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How Drones Can Use Multispectral Imagery to Fight Pests

How Drones Can Use Multispectral Imagery to Fight Pests
By Edward R. Ricciuti
 
Unmanned aerial vehicles, better known as drones, are constantly being used for new purposes. They help locate lost people, deliver packages, and now have proven their worth at detecting when agricultural crops are being stressed by insect pests, according a paper published in the Journal of Economic Entomology.
 
The research turns on the fact that plants under stress reflect light waves differently than normal plants. Red reflectance from vegetation, for example, indicates chlorophyll content of the plant canopy and active photosynthesis, and near-infrared reflectance provides information about the cellular structure and intracellular air spaces within leaves, overall canopy coverage, and above-ground biomass.
 
The study found that that stress to soybean crops caused by the soybean aphid (Aphis glycines) can be detected by drone-based multispectral imagery, which photographs reflected light of several electromagnetic wavelengths in the same image. It can paint a high-resolution picture in wavelengths visible as well as invisible to the human eye and has potential for scouting the presence of not only the soybean aphid but other field crop pests. Combined in an index, the wavelengths detected provide a measure of overall plant health, which often correlates to crop yield.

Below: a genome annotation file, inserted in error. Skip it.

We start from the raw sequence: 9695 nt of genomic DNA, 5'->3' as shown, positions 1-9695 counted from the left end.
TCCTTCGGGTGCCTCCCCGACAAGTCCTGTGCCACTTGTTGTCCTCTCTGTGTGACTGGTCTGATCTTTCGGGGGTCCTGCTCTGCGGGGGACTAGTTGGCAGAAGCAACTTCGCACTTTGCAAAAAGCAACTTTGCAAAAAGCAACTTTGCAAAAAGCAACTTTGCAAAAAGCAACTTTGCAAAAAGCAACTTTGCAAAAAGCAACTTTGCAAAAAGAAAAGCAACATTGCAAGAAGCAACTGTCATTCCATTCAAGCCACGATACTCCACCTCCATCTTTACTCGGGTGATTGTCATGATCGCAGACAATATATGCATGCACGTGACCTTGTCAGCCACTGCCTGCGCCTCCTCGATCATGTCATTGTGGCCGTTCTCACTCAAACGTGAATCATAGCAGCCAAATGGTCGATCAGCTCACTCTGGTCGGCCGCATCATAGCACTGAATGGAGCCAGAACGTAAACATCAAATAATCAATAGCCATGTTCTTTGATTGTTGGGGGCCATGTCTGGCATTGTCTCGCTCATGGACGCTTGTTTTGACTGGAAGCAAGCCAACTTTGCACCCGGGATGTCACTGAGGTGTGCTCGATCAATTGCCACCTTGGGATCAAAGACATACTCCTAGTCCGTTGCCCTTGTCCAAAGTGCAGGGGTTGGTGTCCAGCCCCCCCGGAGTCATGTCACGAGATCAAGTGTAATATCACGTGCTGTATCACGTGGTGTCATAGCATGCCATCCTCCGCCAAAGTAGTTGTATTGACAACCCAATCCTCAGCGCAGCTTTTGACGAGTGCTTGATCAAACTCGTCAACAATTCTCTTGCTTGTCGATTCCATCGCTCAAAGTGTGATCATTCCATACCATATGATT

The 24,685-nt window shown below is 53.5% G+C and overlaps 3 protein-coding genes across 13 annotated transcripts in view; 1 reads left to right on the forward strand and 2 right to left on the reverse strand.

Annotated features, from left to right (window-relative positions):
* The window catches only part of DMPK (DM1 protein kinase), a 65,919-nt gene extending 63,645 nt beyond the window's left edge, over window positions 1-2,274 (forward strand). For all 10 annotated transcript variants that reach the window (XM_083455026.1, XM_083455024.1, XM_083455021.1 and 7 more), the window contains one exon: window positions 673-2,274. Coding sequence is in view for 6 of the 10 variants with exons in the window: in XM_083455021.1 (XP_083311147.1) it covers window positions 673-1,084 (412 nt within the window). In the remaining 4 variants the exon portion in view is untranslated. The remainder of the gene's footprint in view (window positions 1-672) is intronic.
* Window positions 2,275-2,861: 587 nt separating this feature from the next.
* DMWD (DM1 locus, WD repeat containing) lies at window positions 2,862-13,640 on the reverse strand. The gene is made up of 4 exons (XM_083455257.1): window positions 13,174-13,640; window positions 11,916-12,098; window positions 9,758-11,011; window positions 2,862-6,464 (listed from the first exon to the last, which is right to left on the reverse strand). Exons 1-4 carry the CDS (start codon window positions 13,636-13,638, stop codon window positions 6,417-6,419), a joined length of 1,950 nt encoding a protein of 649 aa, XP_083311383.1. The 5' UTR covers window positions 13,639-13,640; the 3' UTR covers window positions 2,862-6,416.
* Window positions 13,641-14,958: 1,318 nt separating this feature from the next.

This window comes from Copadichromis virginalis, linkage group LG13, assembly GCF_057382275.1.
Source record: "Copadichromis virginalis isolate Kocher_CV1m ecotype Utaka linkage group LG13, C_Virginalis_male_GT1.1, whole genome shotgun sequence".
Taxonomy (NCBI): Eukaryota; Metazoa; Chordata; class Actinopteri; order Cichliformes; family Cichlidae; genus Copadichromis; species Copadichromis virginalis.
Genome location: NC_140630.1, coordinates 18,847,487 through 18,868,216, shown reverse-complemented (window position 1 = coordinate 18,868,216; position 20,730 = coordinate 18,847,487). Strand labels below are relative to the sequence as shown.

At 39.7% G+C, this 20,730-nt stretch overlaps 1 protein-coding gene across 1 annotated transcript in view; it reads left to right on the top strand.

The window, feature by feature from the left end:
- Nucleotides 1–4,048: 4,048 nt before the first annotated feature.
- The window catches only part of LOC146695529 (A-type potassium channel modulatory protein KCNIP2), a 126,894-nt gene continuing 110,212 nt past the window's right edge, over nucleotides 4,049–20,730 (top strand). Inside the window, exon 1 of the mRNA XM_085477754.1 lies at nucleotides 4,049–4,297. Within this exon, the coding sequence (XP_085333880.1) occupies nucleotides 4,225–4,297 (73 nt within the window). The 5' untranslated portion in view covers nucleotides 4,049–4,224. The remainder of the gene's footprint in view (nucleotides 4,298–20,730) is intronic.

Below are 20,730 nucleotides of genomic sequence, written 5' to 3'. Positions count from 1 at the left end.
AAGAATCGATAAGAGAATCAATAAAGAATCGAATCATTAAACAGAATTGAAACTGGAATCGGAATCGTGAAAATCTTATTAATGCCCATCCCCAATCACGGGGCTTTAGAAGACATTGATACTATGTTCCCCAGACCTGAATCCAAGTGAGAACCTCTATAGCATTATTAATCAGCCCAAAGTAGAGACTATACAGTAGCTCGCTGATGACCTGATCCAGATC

A New Remote-Sensing Option
 
Satellites and piloted aircraft have been used for remote sensing of crops but are expensive, low-resolution, and limited by atmospheric conditions and orbital periods. More recently, changes in reflectance indicating stress caused by the aphid have been detected by ground-based measurements, with hand-held sensors, for example.
 
“Ground-based sensing is a recent development and provides far less coverage than from a drone,” says lead author Zachary Marston, PhD, of the University of Minnesota’s Department of Entomology. “Detecting soybean aphid-induced stress from a drone is the big win.”
 
Introduced from Asia in 2000, the soybean aphid has hit hard at the soybean-growing heartland of the north-central United States, which produces 75% of the nation’s crop. The United States leads the world in production of soybean, and it is the nation’s most widely grown field crop.
 
 
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